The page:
Wednesday, September 30, 2020

The Dragonlance Chronicles would be a great movie if done right but that's a risk many people aren't willing to make.

The Dragonlance Chronicles, i.e., Dragons of Autumn Twilight, Winter Night, and Spring Dawning would make an excellent television series. I've been re-reading them as of late, and this is my professional opinion. It also seems to be shared by Joe Manganiello, which I should have suspected, but never realized. Admittedly, this picture embedded below is already three years old (from Joe's twitter account). However, that isn't to say that it won't happen. It's just that people are talking about it, and talk can take years as we've seen from other intellectual properties.
I would (of course) love to see three movies come out with the kind of attention to detail that lavished The Lord of the Rings and most of a Game of Thrones. Krynn (the world of Dragonlance) is richly detailed, does a lot of really good things with Dungeons & Dragons's intellectual property (which honestly can be a bit goofy at times), and has surprisingly deep characters. It's a true epic. Every character is crucial to the plot as a whole, and everything seems to be carefully constructed with a clear finale in mind. It goes without saying that someone of Joe Manganiello's influence might be able to actually make this thing happen. However, there are interesting roadblocks that Tracy Hickman has written about in terms of what he calls, "The Original Bad Deal."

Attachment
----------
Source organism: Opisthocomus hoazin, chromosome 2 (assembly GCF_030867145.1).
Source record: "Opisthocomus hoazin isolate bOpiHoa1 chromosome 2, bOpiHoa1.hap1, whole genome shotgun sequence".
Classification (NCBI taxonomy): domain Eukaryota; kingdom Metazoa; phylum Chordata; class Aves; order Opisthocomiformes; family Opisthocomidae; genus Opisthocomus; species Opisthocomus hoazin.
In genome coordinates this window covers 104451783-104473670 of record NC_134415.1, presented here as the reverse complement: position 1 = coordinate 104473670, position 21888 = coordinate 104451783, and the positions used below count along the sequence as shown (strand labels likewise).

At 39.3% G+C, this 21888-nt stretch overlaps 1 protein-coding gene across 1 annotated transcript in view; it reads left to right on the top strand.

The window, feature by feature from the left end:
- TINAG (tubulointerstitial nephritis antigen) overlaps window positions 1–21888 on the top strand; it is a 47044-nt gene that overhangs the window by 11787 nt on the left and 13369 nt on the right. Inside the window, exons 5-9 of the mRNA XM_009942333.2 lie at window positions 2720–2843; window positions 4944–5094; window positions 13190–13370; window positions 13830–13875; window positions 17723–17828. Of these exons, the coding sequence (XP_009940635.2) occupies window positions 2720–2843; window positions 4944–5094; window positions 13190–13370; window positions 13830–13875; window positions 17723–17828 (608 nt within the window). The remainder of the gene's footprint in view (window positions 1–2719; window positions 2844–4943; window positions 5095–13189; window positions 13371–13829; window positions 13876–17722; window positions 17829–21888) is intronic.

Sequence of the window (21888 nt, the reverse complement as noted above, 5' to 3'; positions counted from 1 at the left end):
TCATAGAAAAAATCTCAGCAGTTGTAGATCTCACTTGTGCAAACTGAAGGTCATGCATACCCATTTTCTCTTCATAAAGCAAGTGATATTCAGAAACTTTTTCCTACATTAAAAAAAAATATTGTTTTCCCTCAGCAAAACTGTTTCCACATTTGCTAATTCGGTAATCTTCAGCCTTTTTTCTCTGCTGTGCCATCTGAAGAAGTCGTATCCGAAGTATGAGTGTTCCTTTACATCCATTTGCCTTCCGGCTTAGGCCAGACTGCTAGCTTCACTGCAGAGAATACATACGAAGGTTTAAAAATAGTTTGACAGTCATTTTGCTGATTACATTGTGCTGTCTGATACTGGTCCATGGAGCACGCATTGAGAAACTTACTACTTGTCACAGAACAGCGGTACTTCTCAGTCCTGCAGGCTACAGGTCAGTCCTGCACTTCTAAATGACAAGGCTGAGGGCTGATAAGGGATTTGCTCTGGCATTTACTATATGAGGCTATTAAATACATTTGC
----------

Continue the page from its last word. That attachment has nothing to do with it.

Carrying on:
Here's the gist: Tracy and Laura Hickman and Margaret Weiss had to sign away any rights or copyrights to their Dragonlance creations in order to get the opportunity to create Dragonlance (keep in mind that this was 1981 and publishers had a lot more power than they do today). So, as far as the Dragonlance Intellectual Property goes, it belongs with a company that is very risk averse (Wizards of the Coast and Hasbro). They seem to have decided that the risk of damaging their intellectual property by making them into a film that tanks is worth less money to them than simply leaving them as books. Shrug. So it may never happen.

It is an interesting lesson though, right? The intersection of art and making money/profit is a fascinating one. If only every studio could afford to take a risk. Imagine the possibilities of all the great and probably terrible shows we could have. It would definitely make things more entertaining.


  1. I'm sad that they signed away those rights. I understand why, but I hate that it happened.

  2. The US failure of Warcraft probably doesn't make WOC and Hasbro want to throw hundreds of millions at a big budget feature film. Other than LOTR I'm not sure if there is another fantasy franchise like that that's been successful.

  3. Of course, Hasbro did make those GI Joe movies.
    In light of Transformers, though, I'm sure they didn't seem too risky.

    I replied to your comment on my blog.